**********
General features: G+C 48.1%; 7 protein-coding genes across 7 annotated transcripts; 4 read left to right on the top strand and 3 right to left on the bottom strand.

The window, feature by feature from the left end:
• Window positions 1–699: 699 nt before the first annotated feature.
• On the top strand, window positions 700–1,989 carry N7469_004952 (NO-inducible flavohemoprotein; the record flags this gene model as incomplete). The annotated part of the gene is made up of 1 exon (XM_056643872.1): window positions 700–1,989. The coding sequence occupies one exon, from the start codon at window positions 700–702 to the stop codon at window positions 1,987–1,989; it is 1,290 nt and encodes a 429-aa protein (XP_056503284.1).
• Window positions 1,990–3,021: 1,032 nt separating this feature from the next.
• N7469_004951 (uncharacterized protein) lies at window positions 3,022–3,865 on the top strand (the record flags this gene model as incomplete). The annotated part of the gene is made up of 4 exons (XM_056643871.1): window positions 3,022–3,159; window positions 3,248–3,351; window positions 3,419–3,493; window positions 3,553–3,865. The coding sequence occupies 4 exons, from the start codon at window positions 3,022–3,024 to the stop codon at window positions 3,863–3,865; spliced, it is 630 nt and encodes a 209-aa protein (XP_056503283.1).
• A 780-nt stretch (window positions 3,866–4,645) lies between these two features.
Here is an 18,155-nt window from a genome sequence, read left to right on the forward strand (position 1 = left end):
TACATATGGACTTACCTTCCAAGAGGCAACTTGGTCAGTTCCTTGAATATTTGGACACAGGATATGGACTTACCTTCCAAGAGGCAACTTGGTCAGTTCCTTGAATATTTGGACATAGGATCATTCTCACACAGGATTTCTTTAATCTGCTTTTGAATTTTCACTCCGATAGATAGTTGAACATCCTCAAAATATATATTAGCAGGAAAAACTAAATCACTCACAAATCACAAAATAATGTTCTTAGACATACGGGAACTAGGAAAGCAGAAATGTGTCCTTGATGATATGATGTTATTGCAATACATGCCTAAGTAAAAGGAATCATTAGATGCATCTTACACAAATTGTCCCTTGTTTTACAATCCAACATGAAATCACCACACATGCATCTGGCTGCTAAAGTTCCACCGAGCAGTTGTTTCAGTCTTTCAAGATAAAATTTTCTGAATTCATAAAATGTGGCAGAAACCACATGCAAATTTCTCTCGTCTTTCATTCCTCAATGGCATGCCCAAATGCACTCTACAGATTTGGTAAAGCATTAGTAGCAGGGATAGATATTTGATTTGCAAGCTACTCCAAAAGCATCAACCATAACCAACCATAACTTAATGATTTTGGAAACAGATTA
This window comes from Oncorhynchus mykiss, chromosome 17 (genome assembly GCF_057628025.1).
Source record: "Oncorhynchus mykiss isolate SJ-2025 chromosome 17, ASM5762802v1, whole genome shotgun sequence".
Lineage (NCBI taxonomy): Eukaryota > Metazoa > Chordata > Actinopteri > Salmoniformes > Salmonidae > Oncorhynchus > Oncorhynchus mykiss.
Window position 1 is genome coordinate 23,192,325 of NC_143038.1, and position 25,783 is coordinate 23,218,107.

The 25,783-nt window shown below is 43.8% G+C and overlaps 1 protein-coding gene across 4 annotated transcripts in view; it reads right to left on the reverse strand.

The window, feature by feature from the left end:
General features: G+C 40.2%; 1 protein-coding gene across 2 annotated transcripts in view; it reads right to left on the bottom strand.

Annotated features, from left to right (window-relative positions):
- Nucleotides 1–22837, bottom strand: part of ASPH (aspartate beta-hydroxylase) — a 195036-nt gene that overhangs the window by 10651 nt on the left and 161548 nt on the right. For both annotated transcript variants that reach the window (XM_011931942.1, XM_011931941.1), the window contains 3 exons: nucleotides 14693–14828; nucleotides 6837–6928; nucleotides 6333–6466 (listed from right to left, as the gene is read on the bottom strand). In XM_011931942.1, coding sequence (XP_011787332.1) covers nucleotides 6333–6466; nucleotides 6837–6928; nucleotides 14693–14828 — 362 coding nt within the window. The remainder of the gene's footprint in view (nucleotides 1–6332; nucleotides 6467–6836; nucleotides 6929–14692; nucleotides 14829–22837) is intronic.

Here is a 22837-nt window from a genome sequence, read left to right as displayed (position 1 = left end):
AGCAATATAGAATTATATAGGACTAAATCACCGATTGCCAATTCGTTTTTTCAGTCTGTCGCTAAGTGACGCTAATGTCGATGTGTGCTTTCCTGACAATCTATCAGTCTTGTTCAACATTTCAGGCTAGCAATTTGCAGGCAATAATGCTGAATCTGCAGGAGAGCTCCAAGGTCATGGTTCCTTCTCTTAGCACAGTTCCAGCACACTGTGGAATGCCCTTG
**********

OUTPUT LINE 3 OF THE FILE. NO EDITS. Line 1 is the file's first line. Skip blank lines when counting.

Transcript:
• Window positions 1–699: 699 nt before the first annotated feature.